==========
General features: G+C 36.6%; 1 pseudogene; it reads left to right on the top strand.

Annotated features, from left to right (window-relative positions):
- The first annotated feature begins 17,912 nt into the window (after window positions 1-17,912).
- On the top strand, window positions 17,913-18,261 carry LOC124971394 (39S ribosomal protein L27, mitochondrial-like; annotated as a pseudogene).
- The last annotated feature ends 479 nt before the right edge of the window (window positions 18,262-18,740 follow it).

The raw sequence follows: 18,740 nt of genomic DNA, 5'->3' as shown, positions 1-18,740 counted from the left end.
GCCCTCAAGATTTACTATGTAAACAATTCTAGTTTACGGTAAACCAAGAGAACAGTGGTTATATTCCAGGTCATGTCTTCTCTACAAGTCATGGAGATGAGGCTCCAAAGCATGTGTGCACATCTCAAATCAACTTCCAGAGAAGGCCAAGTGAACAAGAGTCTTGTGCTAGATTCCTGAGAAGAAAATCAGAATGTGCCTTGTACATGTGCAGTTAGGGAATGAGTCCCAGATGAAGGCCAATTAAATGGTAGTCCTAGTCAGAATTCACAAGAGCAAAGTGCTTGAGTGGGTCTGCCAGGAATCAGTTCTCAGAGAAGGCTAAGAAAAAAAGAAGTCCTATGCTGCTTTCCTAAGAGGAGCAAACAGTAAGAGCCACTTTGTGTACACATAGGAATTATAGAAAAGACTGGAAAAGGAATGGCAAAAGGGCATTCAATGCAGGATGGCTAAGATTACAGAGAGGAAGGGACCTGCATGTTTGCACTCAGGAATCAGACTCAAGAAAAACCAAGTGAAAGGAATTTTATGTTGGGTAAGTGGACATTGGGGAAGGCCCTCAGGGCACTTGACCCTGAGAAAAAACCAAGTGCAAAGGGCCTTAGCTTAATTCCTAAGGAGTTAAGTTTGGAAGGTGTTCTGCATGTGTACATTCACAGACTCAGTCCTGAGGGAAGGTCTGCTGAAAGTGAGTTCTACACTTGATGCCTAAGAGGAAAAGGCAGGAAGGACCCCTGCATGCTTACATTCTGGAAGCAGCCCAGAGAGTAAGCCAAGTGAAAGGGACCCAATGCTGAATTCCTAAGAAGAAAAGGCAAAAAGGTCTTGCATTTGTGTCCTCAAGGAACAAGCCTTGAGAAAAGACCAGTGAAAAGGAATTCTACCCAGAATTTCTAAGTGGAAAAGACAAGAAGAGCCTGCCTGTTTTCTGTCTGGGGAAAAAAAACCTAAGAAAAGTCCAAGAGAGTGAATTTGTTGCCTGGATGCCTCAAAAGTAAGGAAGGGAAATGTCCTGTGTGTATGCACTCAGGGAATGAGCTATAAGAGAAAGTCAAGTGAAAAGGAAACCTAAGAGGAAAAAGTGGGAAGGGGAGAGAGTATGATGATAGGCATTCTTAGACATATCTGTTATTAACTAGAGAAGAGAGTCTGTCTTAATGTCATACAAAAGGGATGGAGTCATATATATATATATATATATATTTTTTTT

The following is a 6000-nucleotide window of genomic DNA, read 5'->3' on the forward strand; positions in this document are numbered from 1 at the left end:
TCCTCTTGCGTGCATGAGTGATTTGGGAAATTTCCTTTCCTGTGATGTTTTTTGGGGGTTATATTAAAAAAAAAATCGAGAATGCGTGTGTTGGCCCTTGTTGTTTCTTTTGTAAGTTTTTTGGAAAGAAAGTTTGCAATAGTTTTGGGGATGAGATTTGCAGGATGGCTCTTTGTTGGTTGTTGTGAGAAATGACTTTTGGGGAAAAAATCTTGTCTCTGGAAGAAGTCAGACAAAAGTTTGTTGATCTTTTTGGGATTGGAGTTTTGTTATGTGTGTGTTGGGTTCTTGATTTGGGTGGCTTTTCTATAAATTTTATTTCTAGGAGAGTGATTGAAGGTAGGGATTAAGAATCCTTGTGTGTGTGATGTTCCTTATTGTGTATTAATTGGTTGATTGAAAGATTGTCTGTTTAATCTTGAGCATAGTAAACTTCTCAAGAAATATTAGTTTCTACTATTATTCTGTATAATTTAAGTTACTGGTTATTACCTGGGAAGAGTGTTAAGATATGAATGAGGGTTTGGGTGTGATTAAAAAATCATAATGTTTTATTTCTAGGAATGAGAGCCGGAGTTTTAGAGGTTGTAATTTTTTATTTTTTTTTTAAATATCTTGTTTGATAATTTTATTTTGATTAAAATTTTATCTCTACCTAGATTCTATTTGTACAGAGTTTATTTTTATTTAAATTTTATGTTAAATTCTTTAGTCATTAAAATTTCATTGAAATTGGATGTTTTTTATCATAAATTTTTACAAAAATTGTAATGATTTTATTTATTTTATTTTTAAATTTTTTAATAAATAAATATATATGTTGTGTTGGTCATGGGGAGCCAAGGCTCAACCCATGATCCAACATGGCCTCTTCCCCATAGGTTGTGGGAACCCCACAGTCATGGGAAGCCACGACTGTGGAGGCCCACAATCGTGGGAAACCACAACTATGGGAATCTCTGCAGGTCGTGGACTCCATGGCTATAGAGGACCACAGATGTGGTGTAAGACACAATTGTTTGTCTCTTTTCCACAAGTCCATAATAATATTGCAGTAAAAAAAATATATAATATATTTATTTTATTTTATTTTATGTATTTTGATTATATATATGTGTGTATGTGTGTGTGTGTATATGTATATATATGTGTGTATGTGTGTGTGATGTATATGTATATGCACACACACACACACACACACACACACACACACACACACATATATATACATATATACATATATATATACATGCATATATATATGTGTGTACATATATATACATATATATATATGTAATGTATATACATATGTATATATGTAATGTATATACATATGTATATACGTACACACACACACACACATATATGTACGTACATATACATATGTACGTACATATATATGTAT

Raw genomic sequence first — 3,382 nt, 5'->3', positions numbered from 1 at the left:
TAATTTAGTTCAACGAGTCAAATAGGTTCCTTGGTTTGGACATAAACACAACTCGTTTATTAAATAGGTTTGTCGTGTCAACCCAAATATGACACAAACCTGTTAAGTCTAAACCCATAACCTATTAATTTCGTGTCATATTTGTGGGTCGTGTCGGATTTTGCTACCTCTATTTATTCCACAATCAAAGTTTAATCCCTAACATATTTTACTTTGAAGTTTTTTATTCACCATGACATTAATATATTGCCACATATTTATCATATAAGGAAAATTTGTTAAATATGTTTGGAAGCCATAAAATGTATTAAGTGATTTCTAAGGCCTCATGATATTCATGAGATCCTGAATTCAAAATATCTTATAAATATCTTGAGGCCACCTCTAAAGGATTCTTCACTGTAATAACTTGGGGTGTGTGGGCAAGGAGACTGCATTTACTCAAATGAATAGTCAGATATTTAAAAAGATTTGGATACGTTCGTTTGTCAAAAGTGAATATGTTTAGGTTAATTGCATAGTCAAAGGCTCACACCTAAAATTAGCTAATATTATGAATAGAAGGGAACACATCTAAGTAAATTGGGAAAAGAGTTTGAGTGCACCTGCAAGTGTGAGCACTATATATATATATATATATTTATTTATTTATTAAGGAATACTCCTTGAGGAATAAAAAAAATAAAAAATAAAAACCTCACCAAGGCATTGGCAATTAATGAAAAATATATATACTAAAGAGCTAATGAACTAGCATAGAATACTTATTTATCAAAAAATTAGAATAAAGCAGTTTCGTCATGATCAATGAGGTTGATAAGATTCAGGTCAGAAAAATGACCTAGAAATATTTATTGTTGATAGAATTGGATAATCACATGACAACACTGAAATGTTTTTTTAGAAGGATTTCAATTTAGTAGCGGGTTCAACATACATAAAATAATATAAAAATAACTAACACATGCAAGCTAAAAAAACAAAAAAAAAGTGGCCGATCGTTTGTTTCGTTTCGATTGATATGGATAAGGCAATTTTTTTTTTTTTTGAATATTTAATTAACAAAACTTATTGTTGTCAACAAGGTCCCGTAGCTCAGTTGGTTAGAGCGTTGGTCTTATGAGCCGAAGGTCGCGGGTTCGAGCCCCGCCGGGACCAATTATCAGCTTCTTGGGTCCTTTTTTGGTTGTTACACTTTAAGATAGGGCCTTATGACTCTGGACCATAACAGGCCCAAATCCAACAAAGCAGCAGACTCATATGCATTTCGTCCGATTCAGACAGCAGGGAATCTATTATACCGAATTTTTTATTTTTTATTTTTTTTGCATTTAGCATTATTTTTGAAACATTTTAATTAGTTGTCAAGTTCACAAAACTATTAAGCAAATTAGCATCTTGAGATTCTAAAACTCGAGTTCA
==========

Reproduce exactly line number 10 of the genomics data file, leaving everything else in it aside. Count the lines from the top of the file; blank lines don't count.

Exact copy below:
Raw genomic sequence first — 3,382 nt, 5'->3', positions numbered from 1 at the left: